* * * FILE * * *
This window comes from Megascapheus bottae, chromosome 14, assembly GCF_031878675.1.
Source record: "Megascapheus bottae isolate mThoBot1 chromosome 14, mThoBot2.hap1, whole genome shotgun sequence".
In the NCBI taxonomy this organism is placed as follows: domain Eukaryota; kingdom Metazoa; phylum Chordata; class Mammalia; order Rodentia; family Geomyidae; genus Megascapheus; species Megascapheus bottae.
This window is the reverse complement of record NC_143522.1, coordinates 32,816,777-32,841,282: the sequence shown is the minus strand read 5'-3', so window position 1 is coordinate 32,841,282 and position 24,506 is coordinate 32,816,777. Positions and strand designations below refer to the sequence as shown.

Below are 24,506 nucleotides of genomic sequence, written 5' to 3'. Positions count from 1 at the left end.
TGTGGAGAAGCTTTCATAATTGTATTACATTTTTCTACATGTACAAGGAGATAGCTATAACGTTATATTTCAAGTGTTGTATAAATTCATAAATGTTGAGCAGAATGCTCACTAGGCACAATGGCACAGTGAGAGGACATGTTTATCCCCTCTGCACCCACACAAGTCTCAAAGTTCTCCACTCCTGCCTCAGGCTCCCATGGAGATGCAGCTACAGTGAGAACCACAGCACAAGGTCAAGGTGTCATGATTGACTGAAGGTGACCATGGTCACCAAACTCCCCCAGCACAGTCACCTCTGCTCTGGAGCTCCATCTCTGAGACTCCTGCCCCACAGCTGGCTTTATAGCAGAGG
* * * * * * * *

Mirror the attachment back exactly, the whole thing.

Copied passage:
This window comes from Megascapheus bottae, chromosome 14, assembly GCF_031878675.1.
Source record: "Megascapheus bottae isolate mThoBot1 chromosome 14, mThoBot2.hap1, whole genome shotgun sequence".
In the NCBI taxonomy this organism is placed as follows: domain Eukaryota; kingdom Metazoa; phylum Chordata; class Mammalia; order Rodentia; family Geomyidae; genus Megascapheus; species Megascapheus bottae.
This window is the reverse complement of record NC_143522.1, coordinates 32,816,777-32,841,282: the sequence shown is the minus strand read 5'-3', so window position 1 is coordinate 32,841,282 and position 24,506 is coordinate 32,816,777. Positions and strand designations below refer to the sequence as shown.

Below are 24,506 nucleotides of genomic sequence, written 5' to 3'. Positions count from 1 at the left end.
TGTGGAGAAGCTTTCATAATTGTATTACATTTTTCTACATGTACAAGGAGATAGCTATAACGTTATATTTCAAGTGTTGTATAAATTCATAAATGTTGAGCAGAATGCTCACTAGGCACAATGGCACAGTGAGAGGACATGTTTATCCCCTCTGCACCCACACAAGTCTCAAAGTTCTCCACTCCTGCCTCAGGCTCCCATGGAGATGCAGCTACAGTGAGAACCACAGCACAAGGTCAAGGTGTCATGATTGACTGAAGGTGACCATGGTCACCAAACTCCCCCAGCACAGTCACCTCTGCTCTGGAGCTCCATCTCTGAGACTCCTGCCCCACAGCTGGCTTTATAGCAGAGG